Milk, eggs and meat

THE CLAIMS

With a plethora of obesity-related diseases plaguing the rich world, low-cholesterol animal products would rake in cash. The Johns Hopkins School of Medicine filed for a world patent covering animals genetically engineered to have increased muscle mass. The application was staggering in its breadth, claiming not only ownership of transgenic animals and how they are created, but also all their food products. …

The rest of this article is only available to active members of Questia

Already a member? Log in now.

Notes for this article

Add a new note
If you are trying to select text to create highlights or citations, remember that you must now click or tap on the first word, and then click or tap on the last word.
One moment ...
Default project is now your active project.
Project items
Notes
Cite this article

Cited article

Style
Citations are available only to our active members.
Buy instant access to cite pages or passages in MLA 8, MLA 7, APA and Chicago citation styles.

(Einhorn, 1992, p. 25)

(Einhorn 25)

(Einhorn 25)

1. Lois J. Einhorn, Abraham Lincoln, the Orator: Penetrating the Lincoln Legend (Westport, CT: Greenwood Press, 1992), 25, http://www.questia.com/read/27419298.

Note: primary sources have slightly different requirements for citation. Please see these guidelines for more information.

Cited article

Pirates Ahoy!: Micro-Organisms, Plants, Animals, Human Genes -- Anything Goes in the Patenting Free-for-All. Here Are a Few Case Studies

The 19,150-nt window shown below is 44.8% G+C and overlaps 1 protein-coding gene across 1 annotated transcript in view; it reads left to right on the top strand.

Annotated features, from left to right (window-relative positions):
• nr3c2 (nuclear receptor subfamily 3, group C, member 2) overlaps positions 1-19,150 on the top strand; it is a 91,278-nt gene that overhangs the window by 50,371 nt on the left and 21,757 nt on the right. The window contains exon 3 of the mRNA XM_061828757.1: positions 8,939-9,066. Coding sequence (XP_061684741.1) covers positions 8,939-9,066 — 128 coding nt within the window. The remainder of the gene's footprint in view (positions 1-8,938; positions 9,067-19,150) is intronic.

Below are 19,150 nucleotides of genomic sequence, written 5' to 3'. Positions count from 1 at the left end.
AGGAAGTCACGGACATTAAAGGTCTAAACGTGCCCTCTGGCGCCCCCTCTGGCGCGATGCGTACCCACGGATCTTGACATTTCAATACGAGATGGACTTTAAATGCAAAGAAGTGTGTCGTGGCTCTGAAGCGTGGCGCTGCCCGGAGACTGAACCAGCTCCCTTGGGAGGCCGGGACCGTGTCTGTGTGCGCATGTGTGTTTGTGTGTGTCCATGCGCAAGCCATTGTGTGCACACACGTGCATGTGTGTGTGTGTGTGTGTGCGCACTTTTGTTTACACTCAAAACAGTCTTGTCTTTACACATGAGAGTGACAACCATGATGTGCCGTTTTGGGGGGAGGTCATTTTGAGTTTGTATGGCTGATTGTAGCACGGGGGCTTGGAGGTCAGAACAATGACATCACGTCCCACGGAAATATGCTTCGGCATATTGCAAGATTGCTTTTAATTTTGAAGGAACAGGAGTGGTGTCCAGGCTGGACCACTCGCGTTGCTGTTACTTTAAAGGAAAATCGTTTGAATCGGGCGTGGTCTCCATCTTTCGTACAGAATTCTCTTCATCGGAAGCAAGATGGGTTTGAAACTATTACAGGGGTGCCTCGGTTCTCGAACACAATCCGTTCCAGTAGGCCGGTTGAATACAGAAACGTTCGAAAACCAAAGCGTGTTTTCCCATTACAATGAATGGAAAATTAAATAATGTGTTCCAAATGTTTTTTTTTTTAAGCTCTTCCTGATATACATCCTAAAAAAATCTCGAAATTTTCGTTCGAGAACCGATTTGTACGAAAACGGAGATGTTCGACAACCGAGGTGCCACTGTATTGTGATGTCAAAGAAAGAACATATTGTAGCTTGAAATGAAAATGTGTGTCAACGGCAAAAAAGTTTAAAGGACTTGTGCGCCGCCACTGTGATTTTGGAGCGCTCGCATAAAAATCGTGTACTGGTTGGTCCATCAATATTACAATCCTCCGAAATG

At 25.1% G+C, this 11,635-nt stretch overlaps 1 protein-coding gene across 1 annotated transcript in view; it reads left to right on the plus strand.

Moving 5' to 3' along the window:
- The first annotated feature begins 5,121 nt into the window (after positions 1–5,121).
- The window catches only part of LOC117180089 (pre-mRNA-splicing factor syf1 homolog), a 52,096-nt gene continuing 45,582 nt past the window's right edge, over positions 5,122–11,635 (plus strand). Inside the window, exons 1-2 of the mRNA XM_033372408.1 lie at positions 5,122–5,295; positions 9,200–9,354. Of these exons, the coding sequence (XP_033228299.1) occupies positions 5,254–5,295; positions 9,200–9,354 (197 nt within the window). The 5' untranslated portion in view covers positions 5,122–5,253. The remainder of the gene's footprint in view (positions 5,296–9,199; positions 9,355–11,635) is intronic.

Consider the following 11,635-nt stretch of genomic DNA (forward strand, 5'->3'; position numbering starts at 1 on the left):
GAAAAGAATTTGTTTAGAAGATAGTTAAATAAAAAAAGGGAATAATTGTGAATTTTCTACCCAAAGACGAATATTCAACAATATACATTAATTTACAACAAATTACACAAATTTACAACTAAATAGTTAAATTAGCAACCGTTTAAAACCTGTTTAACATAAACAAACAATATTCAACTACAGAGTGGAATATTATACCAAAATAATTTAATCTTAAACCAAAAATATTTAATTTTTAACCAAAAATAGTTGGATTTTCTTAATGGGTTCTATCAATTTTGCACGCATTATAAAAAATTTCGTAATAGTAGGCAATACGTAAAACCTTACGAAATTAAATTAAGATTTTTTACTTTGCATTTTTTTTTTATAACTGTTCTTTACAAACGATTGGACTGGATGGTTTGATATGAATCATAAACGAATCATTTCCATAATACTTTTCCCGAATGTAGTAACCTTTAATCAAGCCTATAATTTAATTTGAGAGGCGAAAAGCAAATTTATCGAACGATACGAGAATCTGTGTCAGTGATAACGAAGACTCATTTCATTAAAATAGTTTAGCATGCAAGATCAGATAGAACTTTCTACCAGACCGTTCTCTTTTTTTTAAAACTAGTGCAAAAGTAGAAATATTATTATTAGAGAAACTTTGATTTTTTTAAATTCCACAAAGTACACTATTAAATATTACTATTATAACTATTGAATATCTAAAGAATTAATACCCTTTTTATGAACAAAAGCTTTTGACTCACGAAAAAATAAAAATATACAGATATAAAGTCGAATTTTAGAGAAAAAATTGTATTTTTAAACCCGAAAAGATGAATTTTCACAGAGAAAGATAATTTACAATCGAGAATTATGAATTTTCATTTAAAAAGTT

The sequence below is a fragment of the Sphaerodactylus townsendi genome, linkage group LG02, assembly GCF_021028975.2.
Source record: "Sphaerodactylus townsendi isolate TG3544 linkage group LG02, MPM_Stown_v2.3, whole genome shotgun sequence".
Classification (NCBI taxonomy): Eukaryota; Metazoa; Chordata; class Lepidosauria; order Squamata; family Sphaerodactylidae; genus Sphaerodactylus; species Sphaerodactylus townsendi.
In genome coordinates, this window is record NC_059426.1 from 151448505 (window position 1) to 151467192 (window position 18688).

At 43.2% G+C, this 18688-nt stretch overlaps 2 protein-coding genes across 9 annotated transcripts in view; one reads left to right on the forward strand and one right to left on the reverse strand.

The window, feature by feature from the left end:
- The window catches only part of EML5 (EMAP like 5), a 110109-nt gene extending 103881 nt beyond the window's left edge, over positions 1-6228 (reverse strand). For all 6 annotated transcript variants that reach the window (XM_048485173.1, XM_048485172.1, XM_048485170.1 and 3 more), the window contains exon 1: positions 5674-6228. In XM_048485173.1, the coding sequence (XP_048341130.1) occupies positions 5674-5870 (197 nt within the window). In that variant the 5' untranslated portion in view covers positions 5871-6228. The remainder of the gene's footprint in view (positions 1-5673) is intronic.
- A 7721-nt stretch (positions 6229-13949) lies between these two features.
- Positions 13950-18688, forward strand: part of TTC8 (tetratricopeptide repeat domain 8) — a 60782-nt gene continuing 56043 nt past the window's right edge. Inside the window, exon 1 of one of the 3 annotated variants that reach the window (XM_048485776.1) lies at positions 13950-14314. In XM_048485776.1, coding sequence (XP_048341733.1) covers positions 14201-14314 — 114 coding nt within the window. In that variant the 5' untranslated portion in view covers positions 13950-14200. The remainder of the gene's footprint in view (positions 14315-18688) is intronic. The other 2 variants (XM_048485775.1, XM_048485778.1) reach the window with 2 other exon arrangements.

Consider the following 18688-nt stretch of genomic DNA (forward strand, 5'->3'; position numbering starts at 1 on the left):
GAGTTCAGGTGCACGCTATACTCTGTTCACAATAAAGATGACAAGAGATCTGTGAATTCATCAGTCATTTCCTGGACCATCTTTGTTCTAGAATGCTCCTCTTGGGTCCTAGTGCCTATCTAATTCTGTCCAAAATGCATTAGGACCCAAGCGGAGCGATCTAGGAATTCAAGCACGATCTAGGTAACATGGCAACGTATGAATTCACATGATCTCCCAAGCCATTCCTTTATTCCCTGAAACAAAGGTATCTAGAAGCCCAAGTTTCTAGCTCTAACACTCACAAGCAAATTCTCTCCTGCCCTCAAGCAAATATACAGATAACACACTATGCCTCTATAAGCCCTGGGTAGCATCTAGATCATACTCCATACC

Settings

Settings

Typeface
Text size Smaller Larger Reset View mode
Search within

Search within this article

Look up

Look up a word

  • Dictionary
  • Thesaurus
Please submit a word or phrase above.
Print this page

Print this page

Why can't I print more than one page at a time?

Help
Full screen
Items saved from this article
  • Highlights & Notes
  • Citations
Some of your highlights are legacy items.

Highlights saved before July 30, 2012 will not be displayed on their respective source pages.

You can easily re-create the highlights by opening the book page or article, selecting the text, and clicking “Highlight.”

matching results for page

    Questia reader help

    How to highlight and cite specific passages

    1. Click or tap the first word you want to select.
    2. Click or tap the last word you want to select, and you’ll see everything in between get selected.
    3. You’ll then get a menu of options like creating a highlight or a citation from that passage of text.

    OK, got it!

    Cited passage

    Style
    Citations are available only to our active members.
    Buy instant access to cite pages or passages in MLA 8, MLA 7, APA and Chicago citation styles.

    "Portraying himself as an honest, ordinary person helped Lincoln identify with his audiences." (Einhorn, 1992, p. 25).

    "Portraying himself as an honest, ordinary person helped Lincoln identify with his audiences." (Einhorn 25)

    "Portraying himself as an honest, ordinary person helped Lincoln identify with his audiences." (Einhorn 25)

    "Portraying himself as an honest, ordinary person helped Lincoln identify with his audiences."1

    1. Lois J. Einhorn, Abraham Lincoln, the Orator: Penetrating the Lincoln Legend (Westport, CT: Greenwood Press, 1992), 25, http://www.questia.com/read/27419298.

    Cited passage

    Thanks for trying Questia!

    Please continue trying out our research tools, but please note, full functionality is available only to our active members.

    Your work will be lost once you leave this Web page.

    Buy instant access to save your work.

    Already a member? Log in now.

    Search by... Author
    Show... All Results Primary Sources Peer-reviewed

    Oops!

    An unknown error has occurred. Please click the button below to reload the page. If the problem persists, please try again in a little while.